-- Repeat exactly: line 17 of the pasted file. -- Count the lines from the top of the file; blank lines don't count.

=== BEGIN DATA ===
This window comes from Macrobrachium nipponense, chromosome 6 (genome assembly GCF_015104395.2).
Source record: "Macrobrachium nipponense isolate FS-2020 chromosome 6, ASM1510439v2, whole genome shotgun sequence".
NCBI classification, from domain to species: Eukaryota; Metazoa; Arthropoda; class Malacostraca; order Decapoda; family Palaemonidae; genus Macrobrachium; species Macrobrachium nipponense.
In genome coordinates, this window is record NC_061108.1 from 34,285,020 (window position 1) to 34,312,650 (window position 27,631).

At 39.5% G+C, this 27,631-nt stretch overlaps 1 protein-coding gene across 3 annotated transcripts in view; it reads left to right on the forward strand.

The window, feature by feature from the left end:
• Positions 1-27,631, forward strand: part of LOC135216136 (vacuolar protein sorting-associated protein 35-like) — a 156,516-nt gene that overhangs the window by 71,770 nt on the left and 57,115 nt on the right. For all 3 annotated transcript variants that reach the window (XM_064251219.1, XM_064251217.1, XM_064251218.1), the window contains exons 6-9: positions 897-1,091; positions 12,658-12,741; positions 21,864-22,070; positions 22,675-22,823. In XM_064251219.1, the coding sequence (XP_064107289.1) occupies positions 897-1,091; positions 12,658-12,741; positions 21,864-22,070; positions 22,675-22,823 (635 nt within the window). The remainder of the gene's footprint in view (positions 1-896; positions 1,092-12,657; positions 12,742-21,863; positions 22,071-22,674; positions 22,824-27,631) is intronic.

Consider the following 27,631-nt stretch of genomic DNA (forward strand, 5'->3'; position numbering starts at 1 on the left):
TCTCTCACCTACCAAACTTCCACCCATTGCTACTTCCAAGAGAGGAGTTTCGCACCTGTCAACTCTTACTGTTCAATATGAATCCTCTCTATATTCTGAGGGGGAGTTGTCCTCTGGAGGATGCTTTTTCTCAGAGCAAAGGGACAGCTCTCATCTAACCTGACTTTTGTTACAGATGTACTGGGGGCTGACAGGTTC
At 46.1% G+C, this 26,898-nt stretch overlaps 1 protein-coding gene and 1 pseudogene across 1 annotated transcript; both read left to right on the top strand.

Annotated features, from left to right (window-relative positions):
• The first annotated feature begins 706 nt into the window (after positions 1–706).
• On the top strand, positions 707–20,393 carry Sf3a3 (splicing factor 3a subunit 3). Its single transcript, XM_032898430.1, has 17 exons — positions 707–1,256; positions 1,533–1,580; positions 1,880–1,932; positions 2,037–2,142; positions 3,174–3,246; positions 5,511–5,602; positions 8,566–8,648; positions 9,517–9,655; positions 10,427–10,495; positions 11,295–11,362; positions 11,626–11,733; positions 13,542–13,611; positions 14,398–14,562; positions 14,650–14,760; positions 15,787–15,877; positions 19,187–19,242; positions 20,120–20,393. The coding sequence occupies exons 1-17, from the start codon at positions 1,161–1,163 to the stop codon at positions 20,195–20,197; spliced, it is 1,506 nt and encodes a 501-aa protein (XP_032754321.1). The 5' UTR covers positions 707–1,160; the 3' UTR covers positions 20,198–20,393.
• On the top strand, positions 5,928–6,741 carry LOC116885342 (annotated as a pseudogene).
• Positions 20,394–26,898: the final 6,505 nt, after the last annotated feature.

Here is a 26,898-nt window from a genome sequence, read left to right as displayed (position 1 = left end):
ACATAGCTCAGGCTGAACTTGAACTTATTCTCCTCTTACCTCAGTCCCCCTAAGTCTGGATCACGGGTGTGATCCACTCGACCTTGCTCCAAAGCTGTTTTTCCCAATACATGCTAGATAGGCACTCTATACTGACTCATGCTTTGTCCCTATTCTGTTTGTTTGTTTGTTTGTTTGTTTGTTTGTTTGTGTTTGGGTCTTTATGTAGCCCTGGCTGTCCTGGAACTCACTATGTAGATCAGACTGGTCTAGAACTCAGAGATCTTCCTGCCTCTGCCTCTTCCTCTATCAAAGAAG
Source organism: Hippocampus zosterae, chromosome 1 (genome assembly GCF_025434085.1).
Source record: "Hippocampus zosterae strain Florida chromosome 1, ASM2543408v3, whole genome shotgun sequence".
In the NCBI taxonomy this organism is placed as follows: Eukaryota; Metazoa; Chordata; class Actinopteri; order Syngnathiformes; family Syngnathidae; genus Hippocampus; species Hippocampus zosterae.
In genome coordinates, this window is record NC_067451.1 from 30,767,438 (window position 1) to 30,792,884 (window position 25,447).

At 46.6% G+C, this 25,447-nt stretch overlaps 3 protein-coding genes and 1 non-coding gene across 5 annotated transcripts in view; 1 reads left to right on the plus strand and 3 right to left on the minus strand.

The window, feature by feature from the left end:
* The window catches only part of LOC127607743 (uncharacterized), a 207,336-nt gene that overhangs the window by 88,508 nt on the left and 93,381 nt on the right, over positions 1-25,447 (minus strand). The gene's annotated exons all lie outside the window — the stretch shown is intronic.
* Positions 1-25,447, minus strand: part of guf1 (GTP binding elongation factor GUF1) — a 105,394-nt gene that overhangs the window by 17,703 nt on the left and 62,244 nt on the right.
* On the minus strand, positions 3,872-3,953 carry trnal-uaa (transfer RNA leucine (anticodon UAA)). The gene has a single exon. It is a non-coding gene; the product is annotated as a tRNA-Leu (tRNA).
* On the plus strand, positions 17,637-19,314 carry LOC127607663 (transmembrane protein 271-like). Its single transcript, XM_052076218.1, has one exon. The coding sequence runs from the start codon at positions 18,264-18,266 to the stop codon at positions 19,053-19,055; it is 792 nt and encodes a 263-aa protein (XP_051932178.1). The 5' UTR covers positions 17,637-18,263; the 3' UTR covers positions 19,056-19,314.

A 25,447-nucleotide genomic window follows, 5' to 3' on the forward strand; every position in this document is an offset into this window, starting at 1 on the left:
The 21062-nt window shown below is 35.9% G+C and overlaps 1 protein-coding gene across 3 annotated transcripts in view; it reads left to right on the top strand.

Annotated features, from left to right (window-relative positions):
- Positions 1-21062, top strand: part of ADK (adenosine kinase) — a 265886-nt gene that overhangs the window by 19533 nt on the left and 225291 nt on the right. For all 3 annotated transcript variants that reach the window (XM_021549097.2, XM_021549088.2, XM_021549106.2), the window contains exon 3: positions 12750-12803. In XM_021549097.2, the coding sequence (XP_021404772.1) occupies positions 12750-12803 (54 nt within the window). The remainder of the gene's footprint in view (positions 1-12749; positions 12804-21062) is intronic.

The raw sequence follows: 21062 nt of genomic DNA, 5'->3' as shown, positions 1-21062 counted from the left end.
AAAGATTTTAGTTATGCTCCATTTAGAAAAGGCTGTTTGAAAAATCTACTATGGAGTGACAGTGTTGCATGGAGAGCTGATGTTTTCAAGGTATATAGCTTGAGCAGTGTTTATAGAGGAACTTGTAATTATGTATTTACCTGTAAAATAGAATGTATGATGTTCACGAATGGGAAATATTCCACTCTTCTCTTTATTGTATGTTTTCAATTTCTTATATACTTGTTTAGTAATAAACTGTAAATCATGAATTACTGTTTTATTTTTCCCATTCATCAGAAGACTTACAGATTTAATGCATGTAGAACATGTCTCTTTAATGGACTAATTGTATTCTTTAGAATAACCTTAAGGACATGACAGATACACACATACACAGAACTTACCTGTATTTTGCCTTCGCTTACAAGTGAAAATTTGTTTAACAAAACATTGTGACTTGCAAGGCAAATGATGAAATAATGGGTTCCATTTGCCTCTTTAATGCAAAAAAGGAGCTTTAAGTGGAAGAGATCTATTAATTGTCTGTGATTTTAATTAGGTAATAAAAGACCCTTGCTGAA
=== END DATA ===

ACATAGCTCAGGCTGAACTTGAACTTATTCTCCTCTTACCTCAGTCCCCCTAAGTCTGGATCACGGGTGTGATCCACTCGACCTTGCTCCAAAGCTGTTTTTCCCAATACATGCTAGATAGGCACTCTATACTGACTCATGCTTTGTCCCTATTCTGTTTGTTTGTTTGTTTGTTTGTTTGTTTGTTTGTGTTTGGGTCTTTATGTAGCCCTGGCTGTCCTGGAACTCACTATGTAGATCAGACTGGTCTAGAACTCAGAGATCTTCCTGCCTCTGCCTCTTCCTCTATCAAAGAAG